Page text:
Solar wall

Figure 1. A building with a solar wall. The solar wall is the black, perforated wall on the right side of the image.[1]

Solar walls are a technology used to passively heat a building. Similar to trombe walls or solar chimneys, solar walls are one way to achieve energy efficient building design. These walls combine exterior construction with interior devices to use solar energy to heat and ventilate indoor spaces. These walls can be installed on new buildings or can be retrofitted.[2]

The solar wall is constructed first by placing metal solar cladding on the exterior wall of a building.[2] This cladding is perforated and built in front of an already present building wall. In the Northern hemisphere this wall is south facing. For an explanation of why it is the south facing wall, click here. Collector panels are installed to create an air channel between the two walls. An air channel is present between these two walls to allow for the exchange of warmed air.[3]

There are several benefits to using this technology. Outside of the cost of operating the HVAC system, the heat from the Sun is free and does not require the burning of fuel like many heaters and boilers do. This reduces the associated carbon dioxide emissions of heating a building. Solar walls can even keep a building warmer in the winter as the added solar wall shields the actual exterior wall of the building from cold air. As well, these walls are fairly inexpensive because of their simplistic construction, and are equal in cost to the installation of a brick wall.[2]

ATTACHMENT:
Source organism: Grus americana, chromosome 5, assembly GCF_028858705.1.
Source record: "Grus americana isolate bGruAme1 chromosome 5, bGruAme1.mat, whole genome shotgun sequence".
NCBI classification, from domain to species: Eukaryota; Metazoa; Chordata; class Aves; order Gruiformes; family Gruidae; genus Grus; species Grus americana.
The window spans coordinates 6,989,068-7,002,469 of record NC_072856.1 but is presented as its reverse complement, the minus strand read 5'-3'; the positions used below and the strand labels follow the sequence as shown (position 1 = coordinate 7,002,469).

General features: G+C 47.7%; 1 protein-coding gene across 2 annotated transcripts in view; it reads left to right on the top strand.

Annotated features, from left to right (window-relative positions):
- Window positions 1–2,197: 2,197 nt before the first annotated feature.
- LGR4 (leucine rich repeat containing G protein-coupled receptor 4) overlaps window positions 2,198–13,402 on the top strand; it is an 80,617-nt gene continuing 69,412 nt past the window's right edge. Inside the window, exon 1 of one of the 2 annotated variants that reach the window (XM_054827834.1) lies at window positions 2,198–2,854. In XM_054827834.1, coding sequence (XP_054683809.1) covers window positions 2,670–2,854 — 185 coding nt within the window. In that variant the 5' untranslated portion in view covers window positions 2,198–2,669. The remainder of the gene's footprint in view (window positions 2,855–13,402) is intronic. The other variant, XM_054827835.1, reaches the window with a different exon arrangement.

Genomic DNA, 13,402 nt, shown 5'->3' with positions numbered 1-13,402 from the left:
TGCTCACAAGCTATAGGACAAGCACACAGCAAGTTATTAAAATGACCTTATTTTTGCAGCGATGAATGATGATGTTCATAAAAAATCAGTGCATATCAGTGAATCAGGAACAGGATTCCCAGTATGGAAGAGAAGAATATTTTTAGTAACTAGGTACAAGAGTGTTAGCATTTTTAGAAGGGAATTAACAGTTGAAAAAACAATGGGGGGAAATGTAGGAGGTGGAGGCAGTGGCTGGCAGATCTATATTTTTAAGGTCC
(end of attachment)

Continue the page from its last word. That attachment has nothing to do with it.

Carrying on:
How They Work

The perforated cladding on the outside of the building is heated by the solar radiation from the Sun. Because of this, the solar walls are generally very dark or black in colour to reduce the amount of radiation that is reflected from this wall. The system must be hooked up to the buildings HVAC system, as ventilation fans are used to create negative pressure in the air channel between the walls. This negative pressure pulls the air warmed by the Sun into the building.[2] Cool air is expelled from inside the building into the air channel through a vent located at the bottom of the wall. Once this air is warmed it begins to rise and is then fed into the HVAC system through a vent located at the top of the wall. The warm air is supplied to and distributed in the building via the HVAC system intakes.[3]


  1. Wikimedia Commons. (August 7, 2015). GTAA Solar Wall [Online]. Available:
  2. 2.0 2.1 2.2 2.3 Conserval Engineering Inc. (August 7, 2015). How the SolarWall Works [Online]. Available:
  3. 3.0 3.1 H. Chan. S. Riffat and J. Zhu. “Review of Passive Solar Heating and Cooling Technologies.” Renewable and Sustainable Energy Reviews, vol. 14, pp. 781-789, February 2010.

Authors and Editors

Jordan Hanania, Kailyn Stenhouse, Jason Donev
Last updated: August 26, 2015
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